The hall was well used by many local groups previously from Branton School, Hedgeley WI and the North Northumberland Spinners, for example, who have used the hall since the early 1980s holding two sessions a month. However, since the refurbishment more groups have come along to book the facilities including a singing group for young children and new social nights have been organised; the refurbished hall is thriving.
One person who went along to the North Northumberland Spinners group was Avril Graham. Her love of wool began when she moved to Rothbury with her family in 2002. Whilst visiting a local agricultural show she was introduced to the art of spinning by the ladies from North Northumberland Spinners. Invited to join their group, the Mondays when she could go spinning became the highlight of her month. So much so that she opened Rainbow Yarns in 2015; a local yarn shop located in Bridge Street, Rothbury.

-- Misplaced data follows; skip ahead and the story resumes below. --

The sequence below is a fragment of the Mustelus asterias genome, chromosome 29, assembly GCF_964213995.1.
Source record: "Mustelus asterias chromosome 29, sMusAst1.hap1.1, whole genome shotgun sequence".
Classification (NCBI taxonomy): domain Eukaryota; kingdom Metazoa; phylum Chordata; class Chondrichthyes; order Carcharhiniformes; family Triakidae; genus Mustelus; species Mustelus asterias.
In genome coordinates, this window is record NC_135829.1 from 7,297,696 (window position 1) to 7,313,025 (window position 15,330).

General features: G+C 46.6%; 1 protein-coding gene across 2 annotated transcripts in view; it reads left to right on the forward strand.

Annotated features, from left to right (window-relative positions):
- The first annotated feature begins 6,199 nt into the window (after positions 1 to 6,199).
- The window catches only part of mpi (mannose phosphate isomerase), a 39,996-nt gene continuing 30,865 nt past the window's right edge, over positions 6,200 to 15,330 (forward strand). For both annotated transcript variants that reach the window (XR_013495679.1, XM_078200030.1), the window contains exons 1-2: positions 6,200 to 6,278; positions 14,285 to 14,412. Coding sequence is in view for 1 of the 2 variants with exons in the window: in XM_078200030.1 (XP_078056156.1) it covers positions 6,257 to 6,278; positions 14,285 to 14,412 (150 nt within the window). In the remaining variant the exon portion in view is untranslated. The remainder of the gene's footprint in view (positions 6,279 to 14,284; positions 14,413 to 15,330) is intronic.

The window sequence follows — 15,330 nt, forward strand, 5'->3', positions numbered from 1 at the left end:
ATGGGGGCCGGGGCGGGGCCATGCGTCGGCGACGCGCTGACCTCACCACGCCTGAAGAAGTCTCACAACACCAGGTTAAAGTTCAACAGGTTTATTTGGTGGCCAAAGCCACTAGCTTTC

The shop sells a range of wool from local sources to bigger name brands. Although Avril is passionate about wool, she did not want to exclude anyone with allergies or those on a more limited budget; instead she sees her shop as a community venture as well as a commercial one. To facilitate this inclusivity she also stock cottons and some acrylic blends. The shop prides itself on being accessible to everyone who is interested in creating something with wool and Avril is always happy to assist people with projects either in shop time or as a separate workshop.
Jamie and Victoria Murray farm Sewingshields Farm; a large hill farm which is right on the Roman Wall, set on top of the Whin Sill. Their family have been farming here in pretty much the same traditional way for three generations.